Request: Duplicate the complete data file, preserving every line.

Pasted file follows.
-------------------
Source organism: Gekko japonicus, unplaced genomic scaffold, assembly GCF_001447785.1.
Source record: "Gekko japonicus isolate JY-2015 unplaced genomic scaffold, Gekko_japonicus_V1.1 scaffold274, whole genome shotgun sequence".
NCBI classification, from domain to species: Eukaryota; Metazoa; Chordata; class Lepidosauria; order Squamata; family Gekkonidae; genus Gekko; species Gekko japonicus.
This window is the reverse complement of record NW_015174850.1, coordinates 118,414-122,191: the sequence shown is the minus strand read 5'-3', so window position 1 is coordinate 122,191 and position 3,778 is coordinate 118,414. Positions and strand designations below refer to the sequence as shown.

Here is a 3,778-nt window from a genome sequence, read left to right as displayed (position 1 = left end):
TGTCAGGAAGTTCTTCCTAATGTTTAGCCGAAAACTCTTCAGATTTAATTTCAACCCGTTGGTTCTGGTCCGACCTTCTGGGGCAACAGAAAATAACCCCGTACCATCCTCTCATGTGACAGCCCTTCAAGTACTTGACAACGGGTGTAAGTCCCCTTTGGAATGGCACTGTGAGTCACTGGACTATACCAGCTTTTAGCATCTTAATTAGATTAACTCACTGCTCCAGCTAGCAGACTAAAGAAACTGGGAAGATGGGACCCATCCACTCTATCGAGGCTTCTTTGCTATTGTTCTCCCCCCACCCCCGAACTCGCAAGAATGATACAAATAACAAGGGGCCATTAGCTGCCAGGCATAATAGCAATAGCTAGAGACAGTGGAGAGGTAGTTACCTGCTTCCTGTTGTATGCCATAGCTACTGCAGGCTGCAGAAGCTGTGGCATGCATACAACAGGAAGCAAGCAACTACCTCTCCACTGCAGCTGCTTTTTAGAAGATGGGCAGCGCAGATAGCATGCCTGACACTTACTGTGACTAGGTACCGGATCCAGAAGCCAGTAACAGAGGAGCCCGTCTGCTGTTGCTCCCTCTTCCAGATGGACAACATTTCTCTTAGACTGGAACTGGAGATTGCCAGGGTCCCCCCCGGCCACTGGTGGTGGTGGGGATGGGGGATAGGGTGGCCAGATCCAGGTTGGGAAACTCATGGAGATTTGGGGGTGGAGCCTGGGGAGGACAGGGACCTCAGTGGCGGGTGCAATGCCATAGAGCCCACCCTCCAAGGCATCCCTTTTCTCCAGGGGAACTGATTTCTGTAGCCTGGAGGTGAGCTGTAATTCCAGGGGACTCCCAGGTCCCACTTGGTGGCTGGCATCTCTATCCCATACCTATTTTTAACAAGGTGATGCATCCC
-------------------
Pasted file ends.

Source organism: Gekko japonicus, unplaced genomic scaffold, assembly GCF_001447785.1.
Source record: "Gekko japonicus isolate JY-2015 unplaced genomic scaffold, Gekko_japonicus_V1.1 scaffold274, whole genome shotgun sequence".
NCBI classification, from domain to species: Eukaryota; Metazoa; Chordata; class Lepidosauria; order Squamata; family Gekkonidae; genus Gekko; species Gekko japonicus.
This window is the reverse complement of record NW_015174850.1, coordinates 118,414-122,191: the sequence shown is the minus strand read 5'-3', so window position 1 is coordinate 122,191 and position 3,778 is coordinate 118,414. Positions and strand designations below refer to the sequence as shown.

Here is a 3,778-nt window from a genome sequence, read left to right as displayed (position 1 = left end):
TGTCAGGAAGTTCTTCCTAATGTTTAGCCGAAAACTCTTCAGATTTAATTTCAACCCGTTGGTTCTGGTCCGACCTTCTGGGGCAACAGAAAATAACCCCGTACCATCCTCTCATGTGACAGCCCTTCAAGTACTTGACAACGGGTGTAAGTCCCCTTTGGAATGGCACTGTGAGTCACTGGACTATACCAGCTTTTAGCATCTTAATTAGATTAACTCACTGCTCCAGCTAGCAGACTAAAGAAACTGGGAAGATGGGACCCATCCACTCTATCGAGGCTTCTTTGCTATTGTTCTCCCCCCACCCCCGAACTCGCAAGAATGATACAAATAACAAGGGGCCATTAGCTGCCAGGCATAATAGCAATAGCTAGAGACAGTGGAGAGGTAGTTACCTGCTTCCTGTTGTATGCCATAGCTACTGCAGGCTGCAGAAGCTGTGGCATGCATACAACAGGAAGCAAGCAACTACCTCTCCACTGCAGCTGCTTTTTAGAAGATGGGCAGCGCAGATAGCATGCCTGACACTTACTGTGACTAGGTACCGGATCCAGAAGCCAGTAACAGAGGAGCCCGTCTGCTGTTGCTCCCTCTTCCAGATGGACAACATTTCTCTTAGACTGGAACTGGAGATTGCCAGGGTCCCCCCCGGCCACTGGTGGTGGTGGGGATGGGGGATAGGGTGGCCAGATCCAGGTTGGGAAACTCATGGAGATTTGGGGGTGGAGCCTGGGGAGGACAGGGACCTCAGTGGCGGGTGCAATGCCATAGAGCCCACCCTCCAAGGCATCCCTTTTCTCCAGGGGAACTGATTTCTGTAGCCTGGAGGTGAGCTGTAATTCCAGGGGACTCCCAGGTCCCACTTGGTGGCTGGCATCTCTATCCCATACCTATTTTTAACAAGGTGATGCATCCC